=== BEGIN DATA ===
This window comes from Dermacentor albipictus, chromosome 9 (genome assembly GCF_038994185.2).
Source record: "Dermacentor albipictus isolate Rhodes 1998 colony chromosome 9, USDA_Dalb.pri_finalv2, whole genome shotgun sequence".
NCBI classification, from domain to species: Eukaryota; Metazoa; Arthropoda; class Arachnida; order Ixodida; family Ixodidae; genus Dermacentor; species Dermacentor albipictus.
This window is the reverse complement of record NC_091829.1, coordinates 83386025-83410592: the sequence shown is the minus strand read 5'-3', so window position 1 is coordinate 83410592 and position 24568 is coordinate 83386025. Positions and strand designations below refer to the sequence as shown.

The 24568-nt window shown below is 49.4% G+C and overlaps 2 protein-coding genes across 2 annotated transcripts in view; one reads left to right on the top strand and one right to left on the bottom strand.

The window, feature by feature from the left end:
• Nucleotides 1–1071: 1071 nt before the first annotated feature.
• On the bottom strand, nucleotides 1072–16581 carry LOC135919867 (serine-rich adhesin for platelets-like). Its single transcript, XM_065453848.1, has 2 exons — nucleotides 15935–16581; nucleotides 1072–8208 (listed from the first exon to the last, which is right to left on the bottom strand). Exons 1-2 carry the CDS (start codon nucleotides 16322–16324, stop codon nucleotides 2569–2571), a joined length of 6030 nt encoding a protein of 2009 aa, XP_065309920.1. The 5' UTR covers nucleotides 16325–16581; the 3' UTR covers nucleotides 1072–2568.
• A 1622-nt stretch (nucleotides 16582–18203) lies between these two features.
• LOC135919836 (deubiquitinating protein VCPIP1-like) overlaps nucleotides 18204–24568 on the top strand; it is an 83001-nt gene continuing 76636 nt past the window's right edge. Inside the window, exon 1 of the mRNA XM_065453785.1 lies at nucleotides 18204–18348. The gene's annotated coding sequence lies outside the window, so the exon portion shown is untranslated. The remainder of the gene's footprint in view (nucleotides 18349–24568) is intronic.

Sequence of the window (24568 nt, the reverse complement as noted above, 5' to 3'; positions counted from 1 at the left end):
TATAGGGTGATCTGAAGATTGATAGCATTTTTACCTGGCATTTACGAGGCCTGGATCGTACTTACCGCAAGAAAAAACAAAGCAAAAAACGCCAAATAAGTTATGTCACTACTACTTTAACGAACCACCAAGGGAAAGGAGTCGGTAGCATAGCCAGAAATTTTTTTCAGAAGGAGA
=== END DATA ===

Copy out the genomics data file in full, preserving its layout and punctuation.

This window comes from Dermacentor albipictus, chromosome 9 (genome assembly GCF_038994185.2).
Source record: "Dermacentor albipictus isolate Rhodes 1998 colony chromosome 9, USDA_Dalb.pri_finalv2, whole genome shotgun sequence".
NCBI classification, from domain to species: Eukaryota; Metazoa; Arthropoda; class Arachnida; order Ixodida; family Ixodidae; genus Dermacentor; species Dermacentor albipictus.
This window is the reverse complement of record NC_091829.1, coordinates 83386025-83410592: the sequence shown is the minus strand read 5'-3', so window position 1 is coordinate 83410592 and position 24568 is coordinate 83386025. Positions and strand designations below refer to the sequence as shown.

The 24568-nt window shown below is 49.4% G+C and overlaps 2 protein-coding genes across 2 annotated transcripts in view; one reads left to right on the top strand and one right to left on the bottom strand.

The window, feature by feature from the left end:
• Nucleotides 1–1071: 1071 nt before the first annotated feature.
• On the bottom strand, nucleotides 1072–16581 carry LOC135919867 (serine-rich adhesin for platelets-like). Its single transcript, XM_065453848.1, has 2 exons — nucleotides 15935–16581; nucleotides 1072–8208 (listed from the first exon to the last, which is right to left on the bottom strand). Exons 1-2 carry the CDS (start codon nucleotides 16322–16324, stop codon nucleotides 2569–2571), a joined length of 6030 nt encoding a protein of 2009 aa, XP_065309920.1. The 5' UTR covers nucleotides 16325–16581; the 3' UTR covers nucleotides 1072–2568.
• A 1622-nt stretch (nucleotides 16582–18203) lies between these two features.
• LOC135919836 (deubiquitinating protein VCPIP1-like) overlaps nucleotides 18204–24568 on the top strand; it is an 83001-nt gene continuing 76636 nt past the window's right edge. Inside the window, exon 1 of the mRNA XM_065453785.1 lies at nucleotides 18204–18348. The gene's annotated coding sequence lies outside the window, so the exon portion shown is untranslated. The remainder of the gene's footprint in view (nucleotides 18349–24568) is intronic.

Sequence of the window (24568 nt, the reverse complement as noted above, 5' to 3'; positions counted from 1 at the left end):
TATAGGGTGATCTGAAGATTGATAGCATTTTTACCTGGCATTTACGAGGCCTGGATCGTACTTACCGCAAGAAAAAACAAAGCAAAAAACGCCAAATAAGTTATGTCACTACTACTTTAACGAACCACCAAGGGAAAGGAGTCGGTAGCATAGCCAGAAATTTTTTTCAGAAGGAGA